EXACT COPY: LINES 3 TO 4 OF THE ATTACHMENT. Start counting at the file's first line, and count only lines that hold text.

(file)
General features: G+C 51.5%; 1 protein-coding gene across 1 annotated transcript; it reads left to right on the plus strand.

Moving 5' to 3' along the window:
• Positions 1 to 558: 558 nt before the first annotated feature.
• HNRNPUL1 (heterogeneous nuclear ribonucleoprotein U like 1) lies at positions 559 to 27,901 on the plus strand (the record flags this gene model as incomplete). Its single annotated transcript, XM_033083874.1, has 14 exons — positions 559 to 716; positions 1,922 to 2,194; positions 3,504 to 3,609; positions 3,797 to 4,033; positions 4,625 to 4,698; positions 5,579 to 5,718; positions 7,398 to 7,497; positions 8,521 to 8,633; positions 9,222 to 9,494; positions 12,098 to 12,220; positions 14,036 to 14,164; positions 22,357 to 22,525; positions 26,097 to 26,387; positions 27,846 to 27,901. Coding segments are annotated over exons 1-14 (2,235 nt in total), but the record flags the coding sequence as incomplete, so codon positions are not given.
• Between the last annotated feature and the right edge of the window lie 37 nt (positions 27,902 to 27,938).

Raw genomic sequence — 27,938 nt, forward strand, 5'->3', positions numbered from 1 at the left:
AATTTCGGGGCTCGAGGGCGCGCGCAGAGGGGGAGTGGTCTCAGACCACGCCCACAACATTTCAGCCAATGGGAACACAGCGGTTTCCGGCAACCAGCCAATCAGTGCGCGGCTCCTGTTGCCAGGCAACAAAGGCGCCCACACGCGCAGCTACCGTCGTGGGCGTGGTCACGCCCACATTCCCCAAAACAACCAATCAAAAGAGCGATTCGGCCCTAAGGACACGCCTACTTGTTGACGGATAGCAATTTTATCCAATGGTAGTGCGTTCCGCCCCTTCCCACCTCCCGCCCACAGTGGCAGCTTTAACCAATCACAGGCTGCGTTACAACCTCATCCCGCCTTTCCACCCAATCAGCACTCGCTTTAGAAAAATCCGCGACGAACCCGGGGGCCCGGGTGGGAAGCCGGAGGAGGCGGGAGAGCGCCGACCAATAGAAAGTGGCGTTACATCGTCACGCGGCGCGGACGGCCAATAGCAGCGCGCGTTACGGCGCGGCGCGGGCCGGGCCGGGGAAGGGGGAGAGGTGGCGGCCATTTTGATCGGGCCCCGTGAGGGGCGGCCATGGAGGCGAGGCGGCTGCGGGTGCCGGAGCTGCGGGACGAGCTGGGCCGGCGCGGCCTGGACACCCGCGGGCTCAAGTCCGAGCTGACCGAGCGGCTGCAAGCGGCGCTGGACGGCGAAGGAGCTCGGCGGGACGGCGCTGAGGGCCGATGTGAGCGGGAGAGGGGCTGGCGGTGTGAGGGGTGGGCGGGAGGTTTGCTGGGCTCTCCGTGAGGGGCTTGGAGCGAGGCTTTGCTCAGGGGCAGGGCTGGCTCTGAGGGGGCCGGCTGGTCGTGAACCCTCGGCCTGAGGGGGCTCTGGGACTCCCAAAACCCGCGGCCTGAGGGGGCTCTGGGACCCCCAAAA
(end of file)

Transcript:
• Positions 1 to 558: 558 nt before the first annotated feature.
• HNRNPUL1 (heterogeneous nuclear ribonucleoprotein U like 1) lies at positions 559 to 27,901 on the plus strand (the record flags this gene model as incomplete). Its single annotated transcript, XM_033083874.1, has 14 exons — positions 559 to 716; positions 1,922 to 2,194; positions 3,504 to 3,609; positions 3,797 to 4,033; positions 4,625 to 4,698; positions 5,579 to 5,718; positions 7,398 to 7,497; positions 8,521 to 8,633; positions 9,222 to 9,494; positions 12,098 to 12,220; positions 14,036 to 14,164; positions 22,357 to 22,525; positions 26,097 to 26,387; positions 27,846 to 27,901. Coding segments are annotated over exons 1-14 (2,235 nt in total), but the record flags the coding sequence as incomplete, so codon positions are not given.